OSHA machine guarding

OSHA machine guarding is a set of occupational safety and health regulations that covers the protection of workers from injuries caused by machines. Machine guarding includes fences, barriers, shields, or guards to protect operators and other employees from contact with moving parts or sparks. 

According to OSHA machine guarding the operator and other employees in the machine area must be protected from risks such as point of operation, ingoing nip points, spinning parts, flying chips, and sparks using one or more types of machine guarding.

Each employer is responsible for providing a safe and healthful workplace for his employees. He is also responsible for complying with all applicable safety and health standards. Employees are required to comply with all applicable standards, rules, regulations, and orders as well.

What does OSHA stand for?

The Occupational Safety and Health Administration (OSHA) was created in 1970 to ensure safe working conditions for American workers. OSHA sets standards for workplace safety, provides training and education on healthy work practices, and investigates workplace accidents. In addition, OSHA has the power to issue citations and fines to companies that do not comply with its regulations. OSHA actually comes into existence largely as a result of America’s industrialization during the late 19th century.

What are the requirements of OSHA machine guarding?

Employers have the responsibility of providing the safest possible work environment for their employees. Employees are responsible for following all safety rules and regulations that apply to their job. Employers are also required to provide, at no cost to the employee, appropriate personal protective equipment,] in environments where there is a danger of injury.

OSHA standards are rules that describe the methods that employers must use to protect their employees from injuries and illnesses. Each standard contains general provisions that describe definitions, scope, and responsibilities of the employer and employees; the specific requirements for protecting employees from workplace hazards; and a means for employers to monitor progress and maintain compliance with the standard.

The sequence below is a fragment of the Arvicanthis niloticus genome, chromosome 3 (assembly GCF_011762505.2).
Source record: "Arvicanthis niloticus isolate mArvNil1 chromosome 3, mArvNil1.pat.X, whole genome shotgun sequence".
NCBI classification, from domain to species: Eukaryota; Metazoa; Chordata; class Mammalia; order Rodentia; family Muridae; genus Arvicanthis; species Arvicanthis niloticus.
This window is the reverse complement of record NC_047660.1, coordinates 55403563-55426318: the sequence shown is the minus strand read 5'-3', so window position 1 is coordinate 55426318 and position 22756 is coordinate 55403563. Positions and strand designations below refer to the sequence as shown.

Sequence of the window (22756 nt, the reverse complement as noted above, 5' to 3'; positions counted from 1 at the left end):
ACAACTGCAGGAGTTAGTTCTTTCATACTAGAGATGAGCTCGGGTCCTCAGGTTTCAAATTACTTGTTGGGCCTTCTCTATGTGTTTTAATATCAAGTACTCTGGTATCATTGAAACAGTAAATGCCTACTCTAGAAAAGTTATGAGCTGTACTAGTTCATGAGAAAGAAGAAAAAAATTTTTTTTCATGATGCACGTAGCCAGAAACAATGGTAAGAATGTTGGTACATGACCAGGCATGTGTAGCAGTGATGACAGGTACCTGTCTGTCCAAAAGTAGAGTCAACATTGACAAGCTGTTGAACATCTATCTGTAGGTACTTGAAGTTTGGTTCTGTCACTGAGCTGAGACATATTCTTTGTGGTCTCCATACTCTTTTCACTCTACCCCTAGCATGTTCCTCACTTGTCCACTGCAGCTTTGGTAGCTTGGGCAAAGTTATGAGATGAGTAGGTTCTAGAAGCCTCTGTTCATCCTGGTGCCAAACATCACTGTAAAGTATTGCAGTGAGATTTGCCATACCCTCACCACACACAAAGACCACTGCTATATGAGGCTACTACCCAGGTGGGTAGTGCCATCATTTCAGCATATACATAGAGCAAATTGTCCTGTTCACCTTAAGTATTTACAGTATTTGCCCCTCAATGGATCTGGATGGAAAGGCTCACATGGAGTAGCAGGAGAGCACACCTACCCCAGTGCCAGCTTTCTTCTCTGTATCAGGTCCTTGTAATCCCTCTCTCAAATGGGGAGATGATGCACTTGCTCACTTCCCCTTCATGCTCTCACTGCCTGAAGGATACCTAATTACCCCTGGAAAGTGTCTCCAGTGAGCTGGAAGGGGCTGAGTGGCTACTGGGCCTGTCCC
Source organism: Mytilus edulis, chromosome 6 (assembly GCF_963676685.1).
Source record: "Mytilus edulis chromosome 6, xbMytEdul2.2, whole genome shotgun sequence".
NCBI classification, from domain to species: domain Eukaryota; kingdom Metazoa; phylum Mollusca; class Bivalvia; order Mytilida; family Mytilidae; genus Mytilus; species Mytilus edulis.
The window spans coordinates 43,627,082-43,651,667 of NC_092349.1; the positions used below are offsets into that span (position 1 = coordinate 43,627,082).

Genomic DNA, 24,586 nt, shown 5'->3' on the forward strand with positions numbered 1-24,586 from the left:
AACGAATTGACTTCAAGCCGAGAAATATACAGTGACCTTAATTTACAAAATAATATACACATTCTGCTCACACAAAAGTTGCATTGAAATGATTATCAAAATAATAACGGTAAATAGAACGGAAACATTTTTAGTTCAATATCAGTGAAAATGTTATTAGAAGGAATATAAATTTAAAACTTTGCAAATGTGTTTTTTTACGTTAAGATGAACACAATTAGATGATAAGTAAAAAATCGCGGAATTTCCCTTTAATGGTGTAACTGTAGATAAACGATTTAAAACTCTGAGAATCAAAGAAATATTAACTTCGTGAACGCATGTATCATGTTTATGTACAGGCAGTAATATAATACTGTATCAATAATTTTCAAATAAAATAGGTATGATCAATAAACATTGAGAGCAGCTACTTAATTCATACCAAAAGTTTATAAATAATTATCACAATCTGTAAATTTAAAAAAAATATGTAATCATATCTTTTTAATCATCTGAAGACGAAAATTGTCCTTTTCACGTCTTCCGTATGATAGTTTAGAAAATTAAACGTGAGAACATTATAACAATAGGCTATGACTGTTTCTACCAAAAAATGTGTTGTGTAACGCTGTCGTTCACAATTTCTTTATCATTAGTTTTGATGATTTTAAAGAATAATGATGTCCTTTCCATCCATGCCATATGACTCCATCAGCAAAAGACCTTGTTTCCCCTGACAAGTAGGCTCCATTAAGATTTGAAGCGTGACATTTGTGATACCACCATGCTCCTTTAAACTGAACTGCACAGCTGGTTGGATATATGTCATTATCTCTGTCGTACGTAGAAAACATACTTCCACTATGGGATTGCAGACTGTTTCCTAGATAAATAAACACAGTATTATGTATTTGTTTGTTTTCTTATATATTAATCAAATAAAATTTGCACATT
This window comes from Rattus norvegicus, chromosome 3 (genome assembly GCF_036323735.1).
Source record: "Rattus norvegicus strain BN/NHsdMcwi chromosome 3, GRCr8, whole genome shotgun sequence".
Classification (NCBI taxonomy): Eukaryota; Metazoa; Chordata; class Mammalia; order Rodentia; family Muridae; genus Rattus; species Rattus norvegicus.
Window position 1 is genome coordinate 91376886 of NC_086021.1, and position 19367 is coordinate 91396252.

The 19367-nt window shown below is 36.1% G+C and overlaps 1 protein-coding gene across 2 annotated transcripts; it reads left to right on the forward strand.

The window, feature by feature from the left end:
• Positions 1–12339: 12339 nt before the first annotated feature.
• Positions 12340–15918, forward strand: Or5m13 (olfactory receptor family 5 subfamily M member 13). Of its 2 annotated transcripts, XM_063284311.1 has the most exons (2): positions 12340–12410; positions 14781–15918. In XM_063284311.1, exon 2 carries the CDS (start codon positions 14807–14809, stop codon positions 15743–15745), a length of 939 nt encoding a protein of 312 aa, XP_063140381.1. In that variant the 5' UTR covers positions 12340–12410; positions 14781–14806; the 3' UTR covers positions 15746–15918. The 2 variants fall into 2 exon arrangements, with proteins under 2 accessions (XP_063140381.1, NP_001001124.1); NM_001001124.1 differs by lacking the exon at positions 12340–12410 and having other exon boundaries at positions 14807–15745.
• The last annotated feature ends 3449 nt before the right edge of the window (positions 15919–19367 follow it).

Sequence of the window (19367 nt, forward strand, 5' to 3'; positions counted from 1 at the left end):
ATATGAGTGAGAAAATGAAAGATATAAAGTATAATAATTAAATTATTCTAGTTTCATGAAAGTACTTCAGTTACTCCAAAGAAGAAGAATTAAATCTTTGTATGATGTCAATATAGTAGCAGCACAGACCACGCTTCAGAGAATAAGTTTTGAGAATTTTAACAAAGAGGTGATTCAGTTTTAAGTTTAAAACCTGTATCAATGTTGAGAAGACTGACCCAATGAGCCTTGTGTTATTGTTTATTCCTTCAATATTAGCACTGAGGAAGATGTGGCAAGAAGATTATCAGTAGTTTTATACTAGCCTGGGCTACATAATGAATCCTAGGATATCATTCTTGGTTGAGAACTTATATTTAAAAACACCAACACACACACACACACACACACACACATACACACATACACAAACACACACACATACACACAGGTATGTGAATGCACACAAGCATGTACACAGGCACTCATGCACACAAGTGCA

The employer may not require, tolerate or accept the employee’s exposure to an existing hazard and must, therefore, provide the employee with a safe place to do the work. Moreover, the employer must comply with every applicable standard that applies to his own operations and to the performance of his employees, including those standards in Industry Standards. The same obligations are imposed on each employee.

Which of the following machine parts always require guards OSHA?

Power transmission with flywheels, shafting, belts, pulleys, chain drives, and other components, less than 7 feet from the floor or working platform must be guarded.

During the operation of a machine, several components move around. Amputations, blindness, crushed hands or fingers, and burns can all result from these moving pieces in the job. Protecting workers from these avoidable injuries necessitates the use of safeguards.

Whether the machine is used in a workroom or in the field, guards must be provided for all: (1) point of operation areas; (2) gears, sprockets, and chain drives; (3) flywheels; (4) shafting; (5) belts, pulleys, and line shafts. Guards must also protect personnel from coming into contact with hazardous parts such as gears and drives, flywheels, etc. When this is not possible, the guard must prevent contact by placing the part behind a fixed barrier or keeping it at a distance through some other positive means.

What does one mean by OSHA machine guarding? 1
What does one mean by OSHA machine guarding? 2